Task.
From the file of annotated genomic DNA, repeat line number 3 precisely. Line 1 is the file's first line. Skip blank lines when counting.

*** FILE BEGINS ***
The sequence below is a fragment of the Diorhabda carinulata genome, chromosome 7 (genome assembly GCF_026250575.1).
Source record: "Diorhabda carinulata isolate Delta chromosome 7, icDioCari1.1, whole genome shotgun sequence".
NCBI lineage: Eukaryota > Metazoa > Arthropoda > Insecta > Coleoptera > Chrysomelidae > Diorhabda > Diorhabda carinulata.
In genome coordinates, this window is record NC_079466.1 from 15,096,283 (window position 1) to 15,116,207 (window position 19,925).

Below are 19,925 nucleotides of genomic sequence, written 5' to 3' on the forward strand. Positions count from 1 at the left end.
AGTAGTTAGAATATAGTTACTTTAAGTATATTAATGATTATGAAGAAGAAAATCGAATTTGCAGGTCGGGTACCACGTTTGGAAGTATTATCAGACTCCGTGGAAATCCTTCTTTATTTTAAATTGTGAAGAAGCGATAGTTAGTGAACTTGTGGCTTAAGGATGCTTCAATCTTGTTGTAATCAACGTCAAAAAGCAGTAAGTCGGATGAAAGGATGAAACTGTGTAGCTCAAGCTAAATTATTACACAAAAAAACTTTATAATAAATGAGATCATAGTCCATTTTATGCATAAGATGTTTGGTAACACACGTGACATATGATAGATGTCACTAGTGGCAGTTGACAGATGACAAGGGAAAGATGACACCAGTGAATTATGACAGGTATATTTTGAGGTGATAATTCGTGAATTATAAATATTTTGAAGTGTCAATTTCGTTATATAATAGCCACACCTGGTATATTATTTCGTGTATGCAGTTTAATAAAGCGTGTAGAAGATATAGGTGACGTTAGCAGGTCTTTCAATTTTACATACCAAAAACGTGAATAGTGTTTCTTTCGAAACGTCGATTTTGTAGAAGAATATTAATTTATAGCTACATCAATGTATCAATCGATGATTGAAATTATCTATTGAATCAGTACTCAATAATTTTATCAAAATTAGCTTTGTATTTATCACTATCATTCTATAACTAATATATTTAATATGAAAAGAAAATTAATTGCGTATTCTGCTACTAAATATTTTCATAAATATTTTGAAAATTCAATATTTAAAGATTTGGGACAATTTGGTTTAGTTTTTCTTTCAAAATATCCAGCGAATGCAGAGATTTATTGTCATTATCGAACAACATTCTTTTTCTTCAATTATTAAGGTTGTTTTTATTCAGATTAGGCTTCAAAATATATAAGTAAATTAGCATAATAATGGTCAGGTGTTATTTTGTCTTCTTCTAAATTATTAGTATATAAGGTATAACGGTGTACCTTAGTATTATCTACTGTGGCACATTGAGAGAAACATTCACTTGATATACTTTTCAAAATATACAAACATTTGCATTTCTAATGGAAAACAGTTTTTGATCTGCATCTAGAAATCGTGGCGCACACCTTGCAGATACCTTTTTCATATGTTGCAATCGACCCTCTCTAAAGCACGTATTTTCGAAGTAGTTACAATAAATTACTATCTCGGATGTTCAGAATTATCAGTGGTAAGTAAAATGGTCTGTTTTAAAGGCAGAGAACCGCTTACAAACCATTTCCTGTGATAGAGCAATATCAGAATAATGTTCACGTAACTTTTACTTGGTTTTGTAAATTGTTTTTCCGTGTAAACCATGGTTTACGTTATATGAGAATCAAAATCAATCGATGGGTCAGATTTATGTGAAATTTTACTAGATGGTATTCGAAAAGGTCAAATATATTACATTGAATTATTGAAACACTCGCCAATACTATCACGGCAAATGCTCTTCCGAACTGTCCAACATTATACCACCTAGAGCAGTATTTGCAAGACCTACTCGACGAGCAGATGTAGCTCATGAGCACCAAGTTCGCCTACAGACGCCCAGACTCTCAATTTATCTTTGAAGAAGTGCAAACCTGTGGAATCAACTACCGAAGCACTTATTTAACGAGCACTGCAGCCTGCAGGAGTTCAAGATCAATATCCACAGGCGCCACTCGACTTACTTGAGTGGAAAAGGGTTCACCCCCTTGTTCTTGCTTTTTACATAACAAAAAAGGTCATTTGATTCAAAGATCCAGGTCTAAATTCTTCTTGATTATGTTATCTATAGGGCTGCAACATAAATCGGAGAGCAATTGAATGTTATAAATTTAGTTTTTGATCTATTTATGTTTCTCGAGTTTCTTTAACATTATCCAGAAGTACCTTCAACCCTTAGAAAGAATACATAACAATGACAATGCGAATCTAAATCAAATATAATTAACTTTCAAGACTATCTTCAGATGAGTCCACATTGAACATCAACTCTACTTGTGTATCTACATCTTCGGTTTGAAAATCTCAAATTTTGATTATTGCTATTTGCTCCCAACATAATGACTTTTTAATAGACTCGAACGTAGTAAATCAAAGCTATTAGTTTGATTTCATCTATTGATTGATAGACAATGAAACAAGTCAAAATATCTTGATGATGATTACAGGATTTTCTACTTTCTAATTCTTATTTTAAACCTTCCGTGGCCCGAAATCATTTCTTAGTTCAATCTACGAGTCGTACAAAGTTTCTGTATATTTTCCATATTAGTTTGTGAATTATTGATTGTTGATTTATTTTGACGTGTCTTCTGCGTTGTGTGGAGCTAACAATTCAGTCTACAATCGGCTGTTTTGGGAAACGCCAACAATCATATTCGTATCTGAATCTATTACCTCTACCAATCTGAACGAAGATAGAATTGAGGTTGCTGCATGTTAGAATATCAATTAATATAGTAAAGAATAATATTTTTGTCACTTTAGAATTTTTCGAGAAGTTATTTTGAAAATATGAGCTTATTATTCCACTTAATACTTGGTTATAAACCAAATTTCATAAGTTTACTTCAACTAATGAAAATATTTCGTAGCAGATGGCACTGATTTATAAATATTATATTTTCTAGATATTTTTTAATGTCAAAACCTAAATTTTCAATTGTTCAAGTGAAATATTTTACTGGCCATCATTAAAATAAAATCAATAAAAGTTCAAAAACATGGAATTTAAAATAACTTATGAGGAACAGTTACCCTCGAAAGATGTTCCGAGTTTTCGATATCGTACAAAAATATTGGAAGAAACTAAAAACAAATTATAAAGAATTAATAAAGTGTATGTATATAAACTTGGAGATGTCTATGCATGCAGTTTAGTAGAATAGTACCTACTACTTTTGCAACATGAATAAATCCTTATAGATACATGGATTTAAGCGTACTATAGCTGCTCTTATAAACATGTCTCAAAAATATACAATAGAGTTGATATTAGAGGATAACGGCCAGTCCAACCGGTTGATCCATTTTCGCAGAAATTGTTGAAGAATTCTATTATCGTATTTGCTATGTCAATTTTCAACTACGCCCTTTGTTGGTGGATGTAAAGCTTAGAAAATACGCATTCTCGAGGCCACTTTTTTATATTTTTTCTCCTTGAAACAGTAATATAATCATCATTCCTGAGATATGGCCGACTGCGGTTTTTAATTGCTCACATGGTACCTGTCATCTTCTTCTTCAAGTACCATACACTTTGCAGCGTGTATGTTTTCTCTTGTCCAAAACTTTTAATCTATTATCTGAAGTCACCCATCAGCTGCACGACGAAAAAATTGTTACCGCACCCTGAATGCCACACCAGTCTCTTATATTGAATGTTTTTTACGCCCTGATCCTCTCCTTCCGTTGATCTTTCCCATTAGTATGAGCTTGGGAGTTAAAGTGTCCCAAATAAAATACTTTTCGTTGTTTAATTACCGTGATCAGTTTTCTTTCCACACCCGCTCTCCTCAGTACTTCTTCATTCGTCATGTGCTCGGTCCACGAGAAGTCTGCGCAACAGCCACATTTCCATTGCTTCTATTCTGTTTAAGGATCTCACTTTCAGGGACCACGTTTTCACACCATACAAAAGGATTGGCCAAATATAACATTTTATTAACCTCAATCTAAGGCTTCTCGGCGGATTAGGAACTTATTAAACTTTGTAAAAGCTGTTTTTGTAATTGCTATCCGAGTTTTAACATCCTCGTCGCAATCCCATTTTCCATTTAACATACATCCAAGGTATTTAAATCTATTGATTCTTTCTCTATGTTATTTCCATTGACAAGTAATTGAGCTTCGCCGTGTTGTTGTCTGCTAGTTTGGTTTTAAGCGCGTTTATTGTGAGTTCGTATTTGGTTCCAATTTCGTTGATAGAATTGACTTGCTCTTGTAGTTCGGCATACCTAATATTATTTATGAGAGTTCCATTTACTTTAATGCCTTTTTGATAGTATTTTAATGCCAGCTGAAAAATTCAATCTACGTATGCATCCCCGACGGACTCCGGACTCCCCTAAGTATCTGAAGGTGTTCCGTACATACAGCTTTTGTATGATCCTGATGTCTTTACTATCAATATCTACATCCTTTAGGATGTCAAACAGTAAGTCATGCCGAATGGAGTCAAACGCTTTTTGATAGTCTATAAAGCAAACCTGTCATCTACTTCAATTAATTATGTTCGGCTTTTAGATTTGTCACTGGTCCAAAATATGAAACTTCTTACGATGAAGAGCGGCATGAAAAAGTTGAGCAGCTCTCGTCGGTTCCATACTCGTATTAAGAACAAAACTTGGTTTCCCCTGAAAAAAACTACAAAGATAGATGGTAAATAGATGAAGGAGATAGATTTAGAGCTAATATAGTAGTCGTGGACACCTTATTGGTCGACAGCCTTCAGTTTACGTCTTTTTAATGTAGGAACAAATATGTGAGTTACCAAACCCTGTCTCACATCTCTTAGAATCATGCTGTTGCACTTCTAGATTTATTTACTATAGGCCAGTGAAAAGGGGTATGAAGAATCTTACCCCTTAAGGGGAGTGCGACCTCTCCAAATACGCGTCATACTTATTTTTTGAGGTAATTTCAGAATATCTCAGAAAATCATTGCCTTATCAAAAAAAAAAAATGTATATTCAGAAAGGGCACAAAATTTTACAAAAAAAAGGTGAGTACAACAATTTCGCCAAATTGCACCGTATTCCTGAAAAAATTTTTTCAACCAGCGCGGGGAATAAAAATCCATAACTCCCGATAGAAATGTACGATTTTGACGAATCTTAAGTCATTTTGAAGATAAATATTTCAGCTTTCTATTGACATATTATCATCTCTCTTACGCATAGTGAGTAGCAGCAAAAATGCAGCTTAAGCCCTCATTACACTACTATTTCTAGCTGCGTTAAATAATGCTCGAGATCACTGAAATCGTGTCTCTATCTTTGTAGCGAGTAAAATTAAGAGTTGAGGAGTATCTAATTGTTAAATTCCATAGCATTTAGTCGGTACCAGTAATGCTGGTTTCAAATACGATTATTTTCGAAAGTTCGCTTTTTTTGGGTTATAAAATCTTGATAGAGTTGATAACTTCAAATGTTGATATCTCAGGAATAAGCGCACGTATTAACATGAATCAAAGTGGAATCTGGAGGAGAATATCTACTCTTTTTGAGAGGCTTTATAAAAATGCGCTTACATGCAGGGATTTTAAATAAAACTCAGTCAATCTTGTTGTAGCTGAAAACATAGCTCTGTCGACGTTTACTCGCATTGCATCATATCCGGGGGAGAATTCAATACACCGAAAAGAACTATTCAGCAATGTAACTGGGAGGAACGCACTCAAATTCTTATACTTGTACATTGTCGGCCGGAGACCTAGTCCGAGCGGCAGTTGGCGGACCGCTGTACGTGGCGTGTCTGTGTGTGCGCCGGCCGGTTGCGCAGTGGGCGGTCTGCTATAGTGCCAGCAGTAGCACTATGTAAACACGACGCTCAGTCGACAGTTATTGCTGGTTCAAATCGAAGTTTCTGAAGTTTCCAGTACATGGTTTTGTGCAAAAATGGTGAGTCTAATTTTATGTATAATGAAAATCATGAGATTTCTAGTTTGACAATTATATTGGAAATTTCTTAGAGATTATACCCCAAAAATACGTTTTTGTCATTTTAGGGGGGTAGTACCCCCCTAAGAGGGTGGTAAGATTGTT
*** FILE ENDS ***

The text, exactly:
NCBI lineage: Eukaryota > Metazoa > Arthropoda > Insecta > Coleoptera > Chrysomelidae > Diorhabda > Diorhabda carinulata.